2020 American Heart Association (AHA) Guidelines for Cardiopulmonary Resuscitation (CPR) and Emergency Cardiovascular Care (ECC)

The 2020 Heart Association (AHA) Guidelines for Cardiopulmonary Resuscitation (CPR) and Emergency Cardiovascular Care (ECC) are a comprehensive revision of the AHA’s guidelines for adult, pediatric, neonatal, resuscitation education science, and systems of care topics. They have been developed for resuscitation providers and AHA instructors to focus on the resuscitation science and guidelines recommendations that are most significant or controversial, or those that will result in resuscitation training and practice changes and provide the rationale for the recommendations.

Highlights

“Top 10 Changes” Project: CPR & ECC Guidelines Infographic Series

2020 AHA Algorithms

Paediatric Resuscitation Guidelines

The pediatric assessment triangle, provides a valuable checklist that we should go through for every child we see in the ED to help us assess their risk of crashing. The pediatric assessment triangle is based solely on observing the child from the foot of the bed.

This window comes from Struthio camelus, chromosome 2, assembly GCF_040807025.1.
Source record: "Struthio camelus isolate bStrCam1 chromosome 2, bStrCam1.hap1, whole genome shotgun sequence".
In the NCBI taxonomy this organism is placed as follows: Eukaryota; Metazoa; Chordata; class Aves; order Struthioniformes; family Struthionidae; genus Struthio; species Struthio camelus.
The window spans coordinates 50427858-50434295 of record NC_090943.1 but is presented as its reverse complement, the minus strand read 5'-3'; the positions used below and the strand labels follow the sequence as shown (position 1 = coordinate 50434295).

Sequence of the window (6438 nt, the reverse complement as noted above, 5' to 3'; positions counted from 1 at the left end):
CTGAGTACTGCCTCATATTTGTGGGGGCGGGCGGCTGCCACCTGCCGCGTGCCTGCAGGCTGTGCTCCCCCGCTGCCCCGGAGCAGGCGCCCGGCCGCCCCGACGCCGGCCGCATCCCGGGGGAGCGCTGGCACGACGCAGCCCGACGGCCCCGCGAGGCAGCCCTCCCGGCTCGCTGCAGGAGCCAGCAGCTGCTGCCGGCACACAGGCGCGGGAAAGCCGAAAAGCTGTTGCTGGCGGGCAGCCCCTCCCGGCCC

Adrenaline: It’s just a suggestion

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Epinephrine and other ACLS drugs lead to more patients with ROSC but no increase in the number of patients with good neurologic outcomes after OHCA.

Something that’s very interesting is the actual 2015 ACLS recommendation for epinephrine. It reads, “it is reasonable to consider administering a 1 mg dose of IV/IO epinephrine every 3 to 5 minutes during adult cardiac arrest.” This actually leaves room to not give the medication if the physician thinks it should be withheld.

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Traumatic Cardiac Arrests

Traumatic Cardiac Arrest

Traumatic Cardiac Arrests (TCAs), unlike medical causes of cardiac arrest, typically stem from a brief list of causes: severe head trauma, hypovolemia, tension pneumothorax, pericardial tamponade, and upper airway obstruction.